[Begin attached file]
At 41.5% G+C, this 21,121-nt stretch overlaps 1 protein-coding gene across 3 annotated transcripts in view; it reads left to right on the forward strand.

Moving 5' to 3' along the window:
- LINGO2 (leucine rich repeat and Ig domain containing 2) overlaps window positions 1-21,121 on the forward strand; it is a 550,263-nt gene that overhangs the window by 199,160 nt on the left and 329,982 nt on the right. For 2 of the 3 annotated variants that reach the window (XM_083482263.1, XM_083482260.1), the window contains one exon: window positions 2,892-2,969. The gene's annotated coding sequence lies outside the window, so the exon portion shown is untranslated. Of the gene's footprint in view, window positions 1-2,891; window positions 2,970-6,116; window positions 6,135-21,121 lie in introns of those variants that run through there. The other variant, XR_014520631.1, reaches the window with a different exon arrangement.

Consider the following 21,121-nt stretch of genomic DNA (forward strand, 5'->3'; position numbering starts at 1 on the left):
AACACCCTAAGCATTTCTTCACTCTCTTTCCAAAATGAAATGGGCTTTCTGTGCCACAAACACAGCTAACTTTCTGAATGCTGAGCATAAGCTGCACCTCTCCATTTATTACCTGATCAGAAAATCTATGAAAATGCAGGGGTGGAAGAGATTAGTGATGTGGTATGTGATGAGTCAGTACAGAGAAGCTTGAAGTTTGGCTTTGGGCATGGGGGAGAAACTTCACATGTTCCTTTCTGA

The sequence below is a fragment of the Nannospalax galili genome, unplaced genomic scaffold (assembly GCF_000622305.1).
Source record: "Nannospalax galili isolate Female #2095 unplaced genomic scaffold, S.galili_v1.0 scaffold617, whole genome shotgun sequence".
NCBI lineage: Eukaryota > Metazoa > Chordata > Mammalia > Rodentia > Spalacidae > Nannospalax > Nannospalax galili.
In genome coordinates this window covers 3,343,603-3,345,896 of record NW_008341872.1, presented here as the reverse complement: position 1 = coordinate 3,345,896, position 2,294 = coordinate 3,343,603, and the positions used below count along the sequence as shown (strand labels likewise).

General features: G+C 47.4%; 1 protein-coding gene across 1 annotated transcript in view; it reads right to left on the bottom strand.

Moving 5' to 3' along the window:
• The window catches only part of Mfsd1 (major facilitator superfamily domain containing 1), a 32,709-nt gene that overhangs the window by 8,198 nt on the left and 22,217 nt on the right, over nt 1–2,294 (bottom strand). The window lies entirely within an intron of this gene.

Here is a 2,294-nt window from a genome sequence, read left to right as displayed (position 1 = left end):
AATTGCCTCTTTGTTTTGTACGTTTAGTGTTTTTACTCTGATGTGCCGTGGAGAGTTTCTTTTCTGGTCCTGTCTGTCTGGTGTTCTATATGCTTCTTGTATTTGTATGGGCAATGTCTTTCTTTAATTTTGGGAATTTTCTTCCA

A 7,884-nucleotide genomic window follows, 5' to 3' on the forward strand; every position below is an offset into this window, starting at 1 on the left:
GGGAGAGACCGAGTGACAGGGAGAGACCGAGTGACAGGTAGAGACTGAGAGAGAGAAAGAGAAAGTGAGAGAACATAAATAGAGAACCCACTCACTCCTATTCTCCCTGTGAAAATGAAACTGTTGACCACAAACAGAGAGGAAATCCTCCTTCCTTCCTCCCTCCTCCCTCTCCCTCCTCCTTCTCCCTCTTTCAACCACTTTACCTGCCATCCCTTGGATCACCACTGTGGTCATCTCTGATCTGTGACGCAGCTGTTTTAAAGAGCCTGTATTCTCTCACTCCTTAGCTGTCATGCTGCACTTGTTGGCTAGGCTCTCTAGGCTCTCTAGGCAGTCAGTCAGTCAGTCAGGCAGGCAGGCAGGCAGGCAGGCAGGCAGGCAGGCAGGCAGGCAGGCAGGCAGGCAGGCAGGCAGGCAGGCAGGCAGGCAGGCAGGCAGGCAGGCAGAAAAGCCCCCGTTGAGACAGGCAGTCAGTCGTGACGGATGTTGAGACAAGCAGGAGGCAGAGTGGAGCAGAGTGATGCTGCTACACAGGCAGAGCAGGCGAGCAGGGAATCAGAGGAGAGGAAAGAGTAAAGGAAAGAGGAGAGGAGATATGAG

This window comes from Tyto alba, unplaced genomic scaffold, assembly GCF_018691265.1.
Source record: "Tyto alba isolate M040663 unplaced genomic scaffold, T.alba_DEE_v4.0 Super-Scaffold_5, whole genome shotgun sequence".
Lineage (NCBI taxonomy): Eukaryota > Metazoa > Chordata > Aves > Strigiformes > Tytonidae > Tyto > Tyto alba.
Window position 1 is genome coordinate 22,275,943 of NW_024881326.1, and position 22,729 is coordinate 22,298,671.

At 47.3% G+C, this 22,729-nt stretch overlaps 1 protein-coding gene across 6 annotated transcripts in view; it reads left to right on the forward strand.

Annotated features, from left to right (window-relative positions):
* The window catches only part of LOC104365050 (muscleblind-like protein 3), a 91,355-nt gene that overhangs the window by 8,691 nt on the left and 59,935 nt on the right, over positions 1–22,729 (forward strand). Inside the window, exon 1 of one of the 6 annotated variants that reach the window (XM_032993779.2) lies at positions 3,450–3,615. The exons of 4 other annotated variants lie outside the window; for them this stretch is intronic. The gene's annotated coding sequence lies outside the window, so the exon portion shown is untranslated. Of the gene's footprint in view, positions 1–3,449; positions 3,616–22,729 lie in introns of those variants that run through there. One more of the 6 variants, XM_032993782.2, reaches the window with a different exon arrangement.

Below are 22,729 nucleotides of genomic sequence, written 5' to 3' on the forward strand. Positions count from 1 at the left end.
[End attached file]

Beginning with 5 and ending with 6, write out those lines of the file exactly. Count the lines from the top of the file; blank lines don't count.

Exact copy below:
AACACCCTAAGCATTTCTTCACTCTCTTTCCAAAATGAAATGGGCTTTCTGTGCCACAAACACAGCTAACTTTCTGAATGCTGAGCATAAGCTGCACCTCTCCATTTATTACCTGATCAGAAAATCTATGAAAATGCAGGGGTGGAAGAGATTAGTGATGTGGTATGTGATGAGTCAGTACAGAGAAGCTTGAAGTTTGGCTTTGGGCATGGGGGAGAAACTTCACATGTTCCTTTCTGA

The sequence below is a fragment of the Nannospalax galili genome, unplaced genomic scaffold (assembly GCF_000622305.1).